Financial Burden of Cancer: How insurance policies adversely affect patient health

Financial Burden of Cancer: Insurers shift costs to patients

Insurance companies are contributing to the financial burden of cancer with unfair policies that harm patients’ health.

Last week, we explained how insurance companies can legally charge cancer patients more if their treatment comes in a pill form. Patients are working to end this policy with the movement for oral drug parity. But, it’s far from the only issue where insurers’ are putting the bottom line ahead of patient care and treatment.

Surabhi Dangi-Garimella, PhD explains in a recent piece published in the American Journal of Managed Care that the financial burden of cancer treatment can directly affect patients’ health.

“Healthcare coverage policies can create roadblocks for patients to access much needed care, especially in oncology; this has been shown in both the Medicare and commercially insured populations,” Dr. Dangi-Garimella writes. “Financial burden is a potential nonclinical adverse event in cancer patients. As patients, especially those in the lower income ranges and the middle class, struggle to meet their medical bills, the likelihood of them skipping doses or doctor’s visits is quite high.”

Dr. Dangi-Garimella points to a 2012 study that found “Medicare, on average, reimbursed less than 40% of charges for chemotherapy while private insurance shared a little over 55% of the enrollee’s costs.” In other words, cancer patients are left paying the high costs in order to access the right, life-saving treatment.

Insurance policies discourage patients from accessing colon cancer tests

As a result of insurance companies shifting the cost to patients, many patients choose to avoid getting the proper medical care.

Kaiser Health News reports that colon cancer patients are forgoing proper tests and screening due, in part, to the way that insurance companies charge patients.

When asked why patients aren’t getting the proper tests, one cancer patient advocate didn’t mince words. “The number one factor is always cost,” Caroline Powers, director of federal relations at the American Cancer Society Cancer Action Network, told Kaiser Health News.

Powers says that the problem lies in rules for secondary screening tests. Although insurance companies are required to pay for cancer screenings that are recommended by the U.S. Preventive Services Task Force, they can charge patients for a follow-up colonoscopy that confirms the results. Medicare and some insurance companies label this diagnostic and therefore make the patient pay for any deductible and coinsurance charges.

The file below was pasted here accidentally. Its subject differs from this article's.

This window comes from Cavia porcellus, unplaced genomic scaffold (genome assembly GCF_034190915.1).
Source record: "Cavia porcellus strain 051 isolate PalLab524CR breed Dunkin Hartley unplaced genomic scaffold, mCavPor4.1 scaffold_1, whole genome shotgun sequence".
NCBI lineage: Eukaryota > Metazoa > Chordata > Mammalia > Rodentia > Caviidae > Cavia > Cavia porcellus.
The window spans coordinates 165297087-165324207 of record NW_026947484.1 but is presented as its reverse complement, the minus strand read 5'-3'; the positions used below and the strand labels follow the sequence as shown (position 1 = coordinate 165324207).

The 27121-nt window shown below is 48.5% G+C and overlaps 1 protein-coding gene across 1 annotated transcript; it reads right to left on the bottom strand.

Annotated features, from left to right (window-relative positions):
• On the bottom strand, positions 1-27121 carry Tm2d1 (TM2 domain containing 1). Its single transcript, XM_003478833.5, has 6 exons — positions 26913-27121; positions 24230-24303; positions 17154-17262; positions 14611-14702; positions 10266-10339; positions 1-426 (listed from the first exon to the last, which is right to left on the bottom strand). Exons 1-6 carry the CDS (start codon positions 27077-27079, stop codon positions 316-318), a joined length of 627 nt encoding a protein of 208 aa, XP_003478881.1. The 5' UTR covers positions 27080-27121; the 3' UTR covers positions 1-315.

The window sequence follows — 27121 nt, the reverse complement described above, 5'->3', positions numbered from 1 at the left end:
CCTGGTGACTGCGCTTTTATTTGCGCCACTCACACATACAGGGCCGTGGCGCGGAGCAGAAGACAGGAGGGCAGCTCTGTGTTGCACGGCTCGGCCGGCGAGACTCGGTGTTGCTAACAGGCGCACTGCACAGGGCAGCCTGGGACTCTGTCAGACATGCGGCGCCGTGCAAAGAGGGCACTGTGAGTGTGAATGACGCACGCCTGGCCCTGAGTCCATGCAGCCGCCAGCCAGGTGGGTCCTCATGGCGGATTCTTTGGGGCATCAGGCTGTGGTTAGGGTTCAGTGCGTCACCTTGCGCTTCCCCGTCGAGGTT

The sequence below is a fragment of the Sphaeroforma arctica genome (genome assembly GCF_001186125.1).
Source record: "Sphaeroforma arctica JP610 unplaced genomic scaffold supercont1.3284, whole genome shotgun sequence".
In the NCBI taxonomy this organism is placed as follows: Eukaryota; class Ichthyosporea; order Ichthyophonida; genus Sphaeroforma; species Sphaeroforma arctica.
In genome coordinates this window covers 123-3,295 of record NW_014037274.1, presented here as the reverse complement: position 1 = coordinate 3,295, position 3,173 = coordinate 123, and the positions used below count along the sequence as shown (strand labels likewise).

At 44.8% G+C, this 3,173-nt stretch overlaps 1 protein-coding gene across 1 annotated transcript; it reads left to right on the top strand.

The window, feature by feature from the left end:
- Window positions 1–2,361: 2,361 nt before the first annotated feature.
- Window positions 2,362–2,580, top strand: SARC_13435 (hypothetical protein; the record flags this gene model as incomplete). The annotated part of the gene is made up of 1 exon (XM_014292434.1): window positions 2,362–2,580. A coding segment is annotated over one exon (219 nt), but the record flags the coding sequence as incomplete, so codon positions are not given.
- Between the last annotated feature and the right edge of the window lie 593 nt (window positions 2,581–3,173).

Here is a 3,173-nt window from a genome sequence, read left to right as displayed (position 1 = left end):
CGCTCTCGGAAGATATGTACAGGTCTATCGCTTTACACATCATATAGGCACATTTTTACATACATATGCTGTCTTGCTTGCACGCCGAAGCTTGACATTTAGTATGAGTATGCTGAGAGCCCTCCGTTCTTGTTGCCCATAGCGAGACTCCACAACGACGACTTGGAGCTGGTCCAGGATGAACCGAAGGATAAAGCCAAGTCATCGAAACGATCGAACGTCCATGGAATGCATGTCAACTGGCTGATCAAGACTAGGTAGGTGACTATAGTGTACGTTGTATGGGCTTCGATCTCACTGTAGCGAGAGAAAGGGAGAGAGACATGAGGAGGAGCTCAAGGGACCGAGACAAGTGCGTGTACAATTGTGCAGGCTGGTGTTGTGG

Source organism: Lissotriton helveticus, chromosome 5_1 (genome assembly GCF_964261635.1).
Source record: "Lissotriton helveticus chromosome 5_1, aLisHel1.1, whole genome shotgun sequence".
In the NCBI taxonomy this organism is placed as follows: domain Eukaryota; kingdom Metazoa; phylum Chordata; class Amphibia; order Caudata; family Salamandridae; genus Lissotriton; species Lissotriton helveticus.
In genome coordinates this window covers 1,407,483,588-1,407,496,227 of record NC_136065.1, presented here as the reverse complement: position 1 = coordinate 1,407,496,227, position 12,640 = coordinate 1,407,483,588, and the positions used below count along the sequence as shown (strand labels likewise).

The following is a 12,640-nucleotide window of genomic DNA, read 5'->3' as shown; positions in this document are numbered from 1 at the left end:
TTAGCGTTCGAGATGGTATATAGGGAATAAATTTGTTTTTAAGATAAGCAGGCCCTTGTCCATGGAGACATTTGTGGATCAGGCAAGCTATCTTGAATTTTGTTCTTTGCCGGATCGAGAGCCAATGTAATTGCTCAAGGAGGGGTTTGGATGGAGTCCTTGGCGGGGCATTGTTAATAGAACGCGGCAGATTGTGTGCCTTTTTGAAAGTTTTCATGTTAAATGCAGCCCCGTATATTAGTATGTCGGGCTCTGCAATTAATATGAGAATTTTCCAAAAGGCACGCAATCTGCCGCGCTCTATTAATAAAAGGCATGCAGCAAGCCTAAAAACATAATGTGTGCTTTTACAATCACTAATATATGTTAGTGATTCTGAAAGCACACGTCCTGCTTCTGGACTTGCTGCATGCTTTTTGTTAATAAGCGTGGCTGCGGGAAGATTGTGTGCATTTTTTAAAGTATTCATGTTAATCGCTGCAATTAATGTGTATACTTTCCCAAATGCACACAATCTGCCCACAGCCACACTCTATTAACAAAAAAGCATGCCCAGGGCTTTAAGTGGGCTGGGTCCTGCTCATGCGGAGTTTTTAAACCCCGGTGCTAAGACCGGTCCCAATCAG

“From a public health perspective, it goes against everything we’re trying to do,” Powers says.

Addressing the high financial burden of cancer facing young adult cancer survivors

Samantha Watson and Michelle Landwehr argue that the financial burden of cancer is especially hard for young adult cancer survivors.

“Young adult (YA) cancer survivors are hit the hardest in the wallet by their treatment,” Watson and Landwehr write at the American Journal of Managed Care. “The average net worth of YAs who have received grants from The Samfund is a staggering –$35,000, while their counterparts in the general population is $68,000.”

They add, “This starts a pattern from which it can seem impossible to escape: a YA has to leave his job to undergo treatment, receives bills for his treatment that are difficult to pay without an income, stays out of work after treatment (while continuing to receive bills) because of the treatment’s effects, and then avoids necessary follow-up care because he cannot afford additional bills.”

Thankfully, the Samfund is offering support to young adult cancer survivors as they deal with the financial burden of cancer. The non-profit offers direct financial assistance as well as free online support and education. They’ve also teamed up with Triage Cancer to developing a new program: “Finances 101: A Toolkit for Young Adults with Cancer

The goal of the program is to “equip the YA community with the tools necessary to make educated decisions about their finances, healthcare, and other related challenges during key moments in their cancer journey (diagnosis, during treatment, or after treatment), so that recovering financially from cancer does not become a lifelong struggle.”

Join the Conversation: #CancerisntFree

Don’t just sit back. Join the conversation. The Samfund is using the hashtag #CancerisntFree to help keep track of all the latest news related to the financial burden of cancer.

Breast cancer survivors left with lifelong financial burden #financialtoxicity #cancerisntfree #cancersurvivor

— The Samfund (@TheSamfund) August 25, 2016

Patients, Fearing Pricey Follow-Ups, May Shy Away From Colon Cancer Tests #cancerisntfree

— The Samfund (@TheSamfund) August 30, 2016


Proud to partner with the first org to talk about #financialtoxicity, bc #cancerisntfree

— Michele Bennett (@MBennett715) July 21, 2016


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